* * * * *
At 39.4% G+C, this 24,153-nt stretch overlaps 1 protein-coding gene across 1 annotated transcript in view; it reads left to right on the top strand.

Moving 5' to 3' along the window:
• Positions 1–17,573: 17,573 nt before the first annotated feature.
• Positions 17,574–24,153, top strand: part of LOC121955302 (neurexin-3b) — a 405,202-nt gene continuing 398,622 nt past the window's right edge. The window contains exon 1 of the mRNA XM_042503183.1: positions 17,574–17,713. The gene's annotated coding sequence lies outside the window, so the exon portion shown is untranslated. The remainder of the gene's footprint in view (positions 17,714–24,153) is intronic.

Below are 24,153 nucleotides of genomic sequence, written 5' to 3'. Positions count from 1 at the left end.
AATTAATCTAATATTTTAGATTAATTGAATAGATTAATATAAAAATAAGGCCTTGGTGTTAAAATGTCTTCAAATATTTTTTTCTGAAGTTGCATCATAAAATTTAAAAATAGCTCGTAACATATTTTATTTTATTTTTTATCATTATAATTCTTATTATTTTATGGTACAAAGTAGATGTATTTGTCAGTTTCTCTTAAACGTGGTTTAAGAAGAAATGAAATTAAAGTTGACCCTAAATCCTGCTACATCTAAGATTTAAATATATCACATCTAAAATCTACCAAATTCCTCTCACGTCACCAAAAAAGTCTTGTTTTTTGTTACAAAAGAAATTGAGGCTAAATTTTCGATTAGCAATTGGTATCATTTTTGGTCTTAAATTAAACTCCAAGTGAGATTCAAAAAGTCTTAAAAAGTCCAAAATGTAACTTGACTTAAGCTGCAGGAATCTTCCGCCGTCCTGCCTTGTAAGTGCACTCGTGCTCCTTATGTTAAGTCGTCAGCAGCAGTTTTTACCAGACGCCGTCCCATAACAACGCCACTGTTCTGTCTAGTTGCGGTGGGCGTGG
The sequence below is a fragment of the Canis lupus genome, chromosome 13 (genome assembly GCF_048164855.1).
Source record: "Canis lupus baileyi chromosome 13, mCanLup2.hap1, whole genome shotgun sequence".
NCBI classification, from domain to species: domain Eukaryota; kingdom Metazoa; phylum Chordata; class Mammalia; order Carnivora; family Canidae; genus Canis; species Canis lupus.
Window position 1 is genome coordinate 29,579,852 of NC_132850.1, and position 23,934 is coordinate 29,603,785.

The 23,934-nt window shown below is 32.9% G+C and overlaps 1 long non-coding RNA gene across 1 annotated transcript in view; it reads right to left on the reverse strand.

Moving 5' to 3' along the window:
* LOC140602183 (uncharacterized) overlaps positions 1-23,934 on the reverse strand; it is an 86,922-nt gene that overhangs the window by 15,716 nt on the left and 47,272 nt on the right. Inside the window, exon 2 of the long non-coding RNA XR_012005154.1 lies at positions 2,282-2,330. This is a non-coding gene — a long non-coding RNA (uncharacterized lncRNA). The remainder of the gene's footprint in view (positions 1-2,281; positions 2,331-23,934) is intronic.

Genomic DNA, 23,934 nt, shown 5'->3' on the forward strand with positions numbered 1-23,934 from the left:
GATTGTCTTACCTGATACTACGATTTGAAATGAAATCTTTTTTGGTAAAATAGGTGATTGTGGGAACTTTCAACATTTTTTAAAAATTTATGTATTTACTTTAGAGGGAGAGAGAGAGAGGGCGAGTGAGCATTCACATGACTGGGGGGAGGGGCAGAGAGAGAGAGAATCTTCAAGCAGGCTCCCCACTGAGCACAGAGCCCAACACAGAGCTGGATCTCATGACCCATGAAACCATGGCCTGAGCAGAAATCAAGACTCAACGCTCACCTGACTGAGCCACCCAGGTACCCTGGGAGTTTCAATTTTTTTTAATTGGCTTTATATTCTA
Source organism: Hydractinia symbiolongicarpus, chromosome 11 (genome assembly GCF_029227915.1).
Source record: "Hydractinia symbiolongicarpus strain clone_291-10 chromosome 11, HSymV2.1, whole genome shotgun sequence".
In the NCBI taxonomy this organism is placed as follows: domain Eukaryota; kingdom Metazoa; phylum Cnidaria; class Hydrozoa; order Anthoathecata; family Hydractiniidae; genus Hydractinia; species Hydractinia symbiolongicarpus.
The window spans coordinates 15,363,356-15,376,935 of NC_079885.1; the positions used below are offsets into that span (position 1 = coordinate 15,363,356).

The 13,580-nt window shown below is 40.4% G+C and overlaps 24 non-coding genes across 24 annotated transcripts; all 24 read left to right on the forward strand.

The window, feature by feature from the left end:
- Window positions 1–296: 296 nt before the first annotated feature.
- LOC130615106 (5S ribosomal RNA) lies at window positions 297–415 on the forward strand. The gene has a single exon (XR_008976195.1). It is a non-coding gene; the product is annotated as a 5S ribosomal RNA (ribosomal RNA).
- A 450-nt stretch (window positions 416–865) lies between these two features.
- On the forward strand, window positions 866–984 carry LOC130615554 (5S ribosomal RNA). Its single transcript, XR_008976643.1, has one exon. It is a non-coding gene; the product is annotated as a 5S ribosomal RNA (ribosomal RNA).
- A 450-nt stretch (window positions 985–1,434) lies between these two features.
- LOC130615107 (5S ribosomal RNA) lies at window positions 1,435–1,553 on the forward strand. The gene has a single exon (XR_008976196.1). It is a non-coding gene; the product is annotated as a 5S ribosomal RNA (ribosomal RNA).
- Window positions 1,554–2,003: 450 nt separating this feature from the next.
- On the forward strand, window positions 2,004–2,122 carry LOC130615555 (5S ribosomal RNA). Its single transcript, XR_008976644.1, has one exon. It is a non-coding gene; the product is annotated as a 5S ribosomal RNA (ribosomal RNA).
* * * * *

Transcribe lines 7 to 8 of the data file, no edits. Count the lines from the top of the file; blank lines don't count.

The sequence below is a fragment of the Canis lupus genome, chromosome 13 (genome assembly GCF_048164855.1).
Source record: "Canis lupus baileyi chromosome 13, mCanLup2.hap1, whole genome shotgun sequence".